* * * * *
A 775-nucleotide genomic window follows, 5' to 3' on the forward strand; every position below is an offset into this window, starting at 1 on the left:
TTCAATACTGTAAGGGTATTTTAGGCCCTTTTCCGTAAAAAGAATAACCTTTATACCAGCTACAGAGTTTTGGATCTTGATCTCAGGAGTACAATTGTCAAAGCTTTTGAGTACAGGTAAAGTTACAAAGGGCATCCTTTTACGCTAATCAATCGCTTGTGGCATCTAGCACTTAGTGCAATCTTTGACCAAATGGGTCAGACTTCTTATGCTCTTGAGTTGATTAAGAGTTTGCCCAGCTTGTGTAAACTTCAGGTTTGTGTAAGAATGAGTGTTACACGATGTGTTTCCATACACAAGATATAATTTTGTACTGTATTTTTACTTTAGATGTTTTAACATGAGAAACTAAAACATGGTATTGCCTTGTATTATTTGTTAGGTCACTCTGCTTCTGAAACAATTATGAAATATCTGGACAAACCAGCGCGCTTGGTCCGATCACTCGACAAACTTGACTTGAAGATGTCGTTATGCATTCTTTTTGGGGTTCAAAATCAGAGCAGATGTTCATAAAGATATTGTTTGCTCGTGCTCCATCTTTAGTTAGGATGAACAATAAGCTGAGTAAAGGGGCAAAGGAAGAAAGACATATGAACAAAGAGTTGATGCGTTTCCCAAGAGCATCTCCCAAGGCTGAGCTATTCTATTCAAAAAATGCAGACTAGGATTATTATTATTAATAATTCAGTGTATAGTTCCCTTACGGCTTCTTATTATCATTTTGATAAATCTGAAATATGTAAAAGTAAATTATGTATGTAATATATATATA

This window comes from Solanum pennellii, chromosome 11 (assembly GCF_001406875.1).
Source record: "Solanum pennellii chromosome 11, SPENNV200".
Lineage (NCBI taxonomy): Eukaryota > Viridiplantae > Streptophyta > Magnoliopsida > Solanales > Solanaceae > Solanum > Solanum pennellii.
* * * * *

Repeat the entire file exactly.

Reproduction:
A 775-nucleotide genomic window follows, 5' to 3' on the forward strand; every position below is an offset into this window, starting at 1 on the left:
TTCAATACTGTAAGGGTATTTTAGGCCCTTTTCCGTAAAAAGAATAACCTTTATACCAGCTACAGAGTTTTGGATCTTGATCTCAGGAGTACAATTGTCAAAGCTTTTGAGTACAGGTAAAGTTACAAAGGGCATCCTTTTACGCTAATCAATCGCTTGTGGCATCTAGCACTTAGTGCAATCTTTGACCAAATGGGTCAGACTTCTTATGCTCTTGAGTTGATTAAGAGTTTGCCCAGCTTGTGTAAACTTCAGGTTTGTGTAAGAATGAGTGTTACACGATGTGTTTCCATACACAAGATATAATTTTGTACTGTATTTTTACTTTAGATGTTTTAACATGAGAAACTAAAACATGGTATTGCCTTGTATTATTTGTTAGGTCACTCTGCTTCTGAAACAATTATGAAATATCTGGACAAACCAGCGCGCTTGGTCCGATCACTCGACAAACTTGACTTGAAGATGTCGTTATGCATTCTTTTTGGGGTTCAAAATCAGAGCAGATGTTCATAAAGATATTGTTTGCTCGTGCTCCATCTTTAGTTAGGATGAACAATAAGCTGAGTAAAGGGGCAAAGGAAGAAAGACATATGAACAAAGAGTTGATGCGTTTCCCAAGAGCATCTCCCAAGGCTGAGCTATTCTATTCAAAAAATGCAGACTAGGATTATTATTATTAATAATTCAGTGTATAGTTCCCTTACGGCTTCTTATTATCATTTTGATAAATCTGAAATATGTAAAAGTAAATTATGTATGTAATATATATATA

This window comes from Solanum pennellii, chromosome 11 (assembly GCF_001406875.1).
Source record: "Solanum pennellii chromosome 11, SPENNV200".
Lineage (NCBI taxonomy): Eukaryota > Viridiplantae > Streptophyta > Magnoliopsida > Solanales > Solanaceae > Solanum > Solanum pennellii.